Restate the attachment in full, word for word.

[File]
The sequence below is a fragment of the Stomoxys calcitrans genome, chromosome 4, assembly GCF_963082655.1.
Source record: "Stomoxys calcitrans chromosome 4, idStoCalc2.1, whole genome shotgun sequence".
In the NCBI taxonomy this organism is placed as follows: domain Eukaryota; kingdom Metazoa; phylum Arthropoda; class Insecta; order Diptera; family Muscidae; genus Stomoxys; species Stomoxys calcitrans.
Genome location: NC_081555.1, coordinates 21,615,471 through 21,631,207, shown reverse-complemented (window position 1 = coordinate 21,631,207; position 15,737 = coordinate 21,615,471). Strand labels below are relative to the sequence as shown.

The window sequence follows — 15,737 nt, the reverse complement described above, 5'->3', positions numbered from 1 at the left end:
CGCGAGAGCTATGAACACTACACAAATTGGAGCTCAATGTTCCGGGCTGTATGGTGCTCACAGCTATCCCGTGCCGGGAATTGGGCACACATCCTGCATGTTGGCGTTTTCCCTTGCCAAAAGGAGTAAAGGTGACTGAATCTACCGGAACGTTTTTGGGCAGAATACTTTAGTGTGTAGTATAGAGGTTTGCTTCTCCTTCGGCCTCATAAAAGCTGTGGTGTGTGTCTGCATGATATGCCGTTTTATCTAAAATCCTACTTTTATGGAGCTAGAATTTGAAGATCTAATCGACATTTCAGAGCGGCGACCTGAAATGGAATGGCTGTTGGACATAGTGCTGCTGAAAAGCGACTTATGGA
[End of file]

The sequence below is a fragment of the Stomoxys calcitrans genome, chromosome 4, assembly GCF_963082655.1.
Source record: "Stomoxys calcitrans chromosome 4, idStoCalc2.1, whole genome shotgun sequence".
In the NCBI taxonomy this organism is placed as follows: domain Eukaryota; kingdom Metazoa; phylum Arthropoda; class Insecta; order Diptera; family Muscidae; genus Stomoxys; species Stomoxys calcitrans.
Genome location: NC_081555.1, coordinates 21,615,471 through 21,631,207, shown reverse-complemented (window position 1 = coordinate 21,631,207; position 15,737 = coordinate 21,615,471). Strand labels below are relative to the sequence as shown.

The window sequence follows — 15,737 nt, the reverse complement described above, 5'->3', positions numbered from 1 at the left end:
CGCGAGAGCTATGAACACTACACAAATTGGAGCTCAATGTTCCGGGCTGTATGGTGCTCACAGCTATCCCGTGCCGGGAATTGGGCACACATCCTGCATGTTGGCGTTTTCCCTTGCCAAAAGGAGTAAAGGTGACTGAATCTACCGGAACGTTTTTGGGCAGAATACTTTAGTGTGTAGTATAGAGGTTTGCTTCTCCTTCGGCCTCATAAAAGCTGTGGTGTGTGTCTGCATGATATGCCGTTTTATCTAAAATCCTACTTTTATGGAGCTAGAATTTGAAGATCTAATCGACATTTCAGAGCGGCGACCTGAAATGGAATGGCTGTTGGACATAGTGCTGCTGAAAAGCGACTTATGGA